8. Baptist4life

    Baptist4life Well-Known Member
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    No, what I oppose are really strange, obsessed people, who have no lives other than the KJVO issue, and you are at the top of that list! Your obsession is just plain creepy. I worry about you, I seriously do.
     
  9. Alan Gross

    Alan Gross Well-Known Member

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    Just using the first examples from hundreds in the New Testament,
    here is A.) the consistency of the versions in the line of Preservation:

    Matthew 1:25

    (KJV)
    And knew her not
    till she had brought forth her firstborn son:
    and he called his name JESUS.

    (1611 KJV) And knewe her not,
    till shee had brought forth her first borne sonne,
    and he called his name Iesus.

    (1587 Geneva Bible) But he knew her not,
    til she had broght forth her first borne sonne, & he called his name Iesus.

    (1526 Tyndale) and knewe her not tyll
    she had brought forth hir fyrst sonne and called hys name Iesus.

    And B.) The consistency of the change from the Preserved text,
    contained in all modern bibles;

    (1901 ASV) and knew her not till she had brought forth a son:
    and he called his name JESUS.

    (CEB) But he didn’t have sexual relations with her
    until she gave birth to a son. Joseph called him Jesus.

    (CEV) But they did not sleep together before her baby was born.
    Then Joseph named him Jesus.

    (ERV) But Joseph did not have sexual relations with her
    until her son was born. And he named him Jesus.

    (ESV) but knew her not until she had given birth to a son.
    And he called his name Jesus.

    (GNB) But he had no sexual relations with her
    before she gave birth to her son. And Joseph named him Jesus.

    (HCSB) but did not know her intimately
    until she gave birth to a son. And he named Him Jesus.

    (NASB) But he had no union with her
    until she gave birth to a son. And he gave him the name Jesus.

    (NIV) But he had no union with her
    until she gave birth to a son. And he gave him the name Jesus.

    (RSV) but knew her not
    until she had borne a son; and he called his name Jesus.

    (NRSV) but had no marital relations with her
    until she had borne a son; and he named him Jesus.

    (NAB-Roman Catholic) He had no relations with her
    until she bore a son, and he named him Jesus.

    (NWT-Jehovah’s Witness) But he had no intercourse with her
    until she gave birth to a son; and he called his name Jesus.

    then seriously, C.) While the modern bibles are consistent
    in making a change from the KJV, this change, among hundreds of others,
    now agree more with the NSB Roman Catholic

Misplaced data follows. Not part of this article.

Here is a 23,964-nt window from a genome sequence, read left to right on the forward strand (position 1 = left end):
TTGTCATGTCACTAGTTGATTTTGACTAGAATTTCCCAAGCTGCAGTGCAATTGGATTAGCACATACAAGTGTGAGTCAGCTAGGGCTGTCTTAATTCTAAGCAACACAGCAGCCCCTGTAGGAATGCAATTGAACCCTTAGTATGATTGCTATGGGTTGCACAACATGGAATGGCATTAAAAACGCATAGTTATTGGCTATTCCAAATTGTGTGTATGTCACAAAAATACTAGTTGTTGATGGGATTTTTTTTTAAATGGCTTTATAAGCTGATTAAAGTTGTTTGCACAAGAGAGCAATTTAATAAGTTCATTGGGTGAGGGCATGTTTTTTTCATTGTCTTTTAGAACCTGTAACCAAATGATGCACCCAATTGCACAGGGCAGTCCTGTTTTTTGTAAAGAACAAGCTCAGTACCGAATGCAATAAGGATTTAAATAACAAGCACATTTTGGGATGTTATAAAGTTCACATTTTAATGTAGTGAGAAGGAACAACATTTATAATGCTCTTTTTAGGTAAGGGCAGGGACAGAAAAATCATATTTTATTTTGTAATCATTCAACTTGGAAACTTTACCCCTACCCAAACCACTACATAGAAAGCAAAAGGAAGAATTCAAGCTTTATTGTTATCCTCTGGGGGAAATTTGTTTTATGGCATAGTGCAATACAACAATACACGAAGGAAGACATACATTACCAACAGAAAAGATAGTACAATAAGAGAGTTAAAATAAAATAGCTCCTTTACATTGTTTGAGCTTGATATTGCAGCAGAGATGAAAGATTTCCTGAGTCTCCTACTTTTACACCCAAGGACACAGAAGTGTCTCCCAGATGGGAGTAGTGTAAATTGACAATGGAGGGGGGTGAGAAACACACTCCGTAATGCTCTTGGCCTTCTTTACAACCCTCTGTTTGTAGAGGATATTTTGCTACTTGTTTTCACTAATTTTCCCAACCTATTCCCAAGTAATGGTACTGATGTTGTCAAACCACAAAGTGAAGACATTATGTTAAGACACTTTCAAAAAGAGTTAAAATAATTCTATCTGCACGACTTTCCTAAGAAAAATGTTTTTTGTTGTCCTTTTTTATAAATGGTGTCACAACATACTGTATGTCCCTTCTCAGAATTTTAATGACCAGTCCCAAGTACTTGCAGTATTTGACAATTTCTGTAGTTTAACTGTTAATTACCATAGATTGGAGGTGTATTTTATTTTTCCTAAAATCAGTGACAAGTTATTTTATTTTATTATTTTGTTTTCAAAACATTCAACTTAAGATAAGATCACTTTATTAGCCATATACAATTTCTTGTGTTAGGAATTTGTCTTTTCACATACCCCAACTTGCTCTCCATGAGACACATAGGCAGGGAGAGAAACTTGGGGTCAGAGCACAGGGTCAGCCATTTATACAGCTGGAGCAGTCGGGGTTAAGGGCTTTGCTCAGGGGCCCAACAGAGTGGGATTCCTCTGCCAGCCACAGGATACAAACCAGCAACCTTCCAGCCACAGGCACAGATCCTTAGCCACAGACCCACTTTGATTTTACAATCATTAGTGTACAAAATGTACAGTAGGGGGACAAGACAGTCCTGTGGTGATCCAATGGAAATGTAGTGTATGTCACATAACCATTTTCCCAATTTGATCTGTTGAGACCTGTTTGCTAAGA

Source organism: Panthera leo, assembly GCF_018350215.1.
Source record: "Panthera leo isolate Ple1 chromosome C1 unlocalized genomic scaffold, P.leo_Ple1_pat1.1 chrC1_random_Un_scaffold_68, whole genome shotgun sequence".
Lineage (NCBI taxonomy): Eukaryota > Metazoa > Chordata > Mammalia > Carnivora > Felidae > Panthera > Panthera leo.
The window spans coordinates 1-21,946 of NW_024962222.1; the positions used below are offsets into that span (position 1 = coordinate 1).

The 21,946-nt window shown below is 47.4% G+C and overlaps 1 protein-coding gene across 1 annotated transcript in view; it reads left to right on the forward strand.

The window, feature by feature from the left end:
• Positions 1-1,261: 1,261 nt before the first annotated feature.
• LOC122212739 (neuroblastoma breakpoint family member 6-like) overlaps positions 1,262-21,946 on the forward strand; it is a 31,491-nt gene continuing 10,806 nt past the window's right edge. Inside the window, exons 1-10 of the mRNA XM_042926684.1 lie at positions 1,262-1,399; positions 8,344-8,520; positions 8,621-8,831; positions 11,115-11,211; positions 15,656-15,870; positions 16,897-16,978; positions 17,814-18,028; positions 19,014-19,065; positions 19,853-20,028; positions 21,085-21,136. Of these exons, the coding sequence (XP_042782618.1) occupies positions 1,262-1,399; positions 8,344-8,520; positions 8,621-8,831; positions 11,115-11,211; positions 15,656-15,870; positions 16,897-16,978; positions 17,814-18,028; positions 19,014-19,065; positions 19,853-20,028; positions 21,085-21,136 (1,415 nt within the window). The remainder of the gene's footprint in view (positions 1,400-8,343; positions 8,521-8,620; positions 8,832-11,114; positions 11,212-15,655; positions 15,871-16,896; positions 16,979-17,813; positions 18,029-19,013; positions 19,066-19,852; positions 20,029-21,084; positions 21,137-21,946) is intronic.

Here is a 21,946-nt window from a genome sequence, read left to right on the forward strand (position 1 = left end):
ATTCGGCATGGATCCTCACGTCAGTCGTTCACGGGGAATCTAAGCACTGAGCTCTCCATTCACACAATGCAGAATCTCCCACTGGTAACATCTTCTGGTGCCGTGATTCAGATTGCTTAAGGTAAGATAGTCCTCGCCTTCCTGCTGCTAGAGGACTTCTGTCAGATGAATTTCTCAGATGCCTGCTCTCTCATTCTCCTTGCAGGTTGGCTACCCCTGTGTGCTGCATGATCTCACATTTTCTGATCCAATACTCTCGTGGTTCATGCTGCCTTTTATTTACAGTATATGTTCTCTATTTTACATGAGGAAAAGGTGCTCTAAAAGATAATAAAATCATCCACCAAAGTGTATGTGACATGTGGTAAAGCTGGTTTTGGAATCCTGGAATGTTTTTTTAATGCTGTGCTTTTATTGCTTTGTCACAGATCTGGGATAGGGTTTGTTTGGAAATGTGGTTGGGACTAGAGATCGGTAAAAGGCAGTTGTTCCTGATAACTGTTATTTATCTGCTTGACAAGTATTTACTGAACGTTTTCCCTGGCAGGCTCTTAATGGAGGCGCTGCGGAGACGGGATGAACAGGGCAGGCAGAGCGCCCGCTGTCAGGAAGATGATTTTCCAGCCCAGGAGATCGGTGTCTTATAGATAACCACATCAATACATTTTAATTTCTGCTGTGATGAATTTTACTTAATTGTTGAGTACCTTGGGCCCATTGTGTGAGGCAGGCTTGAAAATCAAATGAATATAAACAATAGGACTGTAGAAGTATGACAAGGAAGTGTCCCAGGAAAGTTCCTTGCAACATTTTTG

and The Jehovah's Witnesses' New World Translation.

    What's going on there?
     
  10. Logos1560

    Logos1560 Well-Known Member
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    What's going on with your inconsistent, partial examples that ignore and avoid all the actual inconsistencies and significant differences in the versions in the claimed line of preservation. You dodge and ignore the examples that contradict your claims. You fail to correct the incorrect claims in the article that you copied. You have not proven complete consistency in the versions in the line of preservation. The versions in the line of preservation do not lead to a modern KJV-only view.

    Many examples could be given where the KJV borrowed renderings from the 1582 Roman Catholic Rheims New Testament, making it different from all the versions in the line of preservation.

    Many pages of examples could be given where the NKJV agrees with accurate renderings in the 1560 Geneva Bible while the KJV is the one which differs.
     
    #10 Logos1560, Dec 12, 2023
    Last edited: Dec 12, 2023
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  11. Logos1560

    Logos1560 Well-Known Member
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    Is Jerome's Latin Vulgate part of the line of preservation since it affected some of the textual criticism decisions and translation decisions involved in the making of the KJV? The Church of England makers of the KJV borrowed many renderings from the 1582 Roman Catholic Rheims New Testament, which was translated from an edition of Jerome's Latin Vulgate NT.

    KJV translator John Bois (1560-1643) was known for his defense of Jerome’s Latin Vulgate. Alexander McClure observed that John Bois had "a double share" in the translation of the KJV--first in the Cambridge company that translated the Apocrypha and then on the Cambridge company that translated 1 Chronicles to Song of Solomon (KJV Translators, p. 203). Gustavus Paine pointed out that Bois also "played an important part in the final revision of the entire Bible" (Men Behind the KJV, p. 61).

    The reference work The Dictionary of National Biography noted that Bois wrote a manuscript that "consists of brief critical notes, in which the renderings of the Vulgate are in the main defended, but Bois frequently proposes more exact translations of his own, both Latin and English" (p. 775). Austin Allibone quoted Orme as writing the following about John Bois: "his defences of the Latin Vulgate are often ingenious and important" (Critical Dictionary of English Literature, p. 233). John McClintock confirmed that Bois' only published work was "a vindication of the Vulgate version of the New Testament" (Cyclopaedia, I, p. 869). This manuscript written at the request of Bishop Andrewes would be published in 1655 and was entitled The Collatio Veteris Interpretis cum Beza. Nicholas Hardy noted that “Andrewes was the patron who commissioned the work” of John Bois—“a defense of the Vulgate version of the New Testament against the revisions of modern Latin translations from Erasmus to Beza” (Feingold, Labourers, p. 309). Scrivener observed: “Adopting the Vulgate Latin as his standard, he [Bois] compares it with the revisions of Erasmus, Piscator, Beza, and occasionally of one or two others” for the first five books of the New Testament (Supplement, I, p. 72). Scrivener added: “Beza is the chief, I might almost say, the sole object of Bois’s attack” (p. 72). Scrivener maintained that “the great end of the Collatio is to vindicate the rendering of the old version [the Latin Vulgate]“ (p. 72). Scrivener asserted that “this irrational desire of maintaining the integrity of the version [the Latin Vulgate] against the sense of the original disfigures every page of his book” (p. 73).

    John Bois is said to have been one of the editors of the 1638 Cambridge standard edition of the KJV along with KJV translator Samuel Ward (1572?-1643), Thomas Goad (1576-1638), and Joseph Mede or Mead (1586-1638).

    Ferrell described Bois as "a staunch defender of the traditions retained in the Book of Common Prayer" (Government by Polemic, p. 107).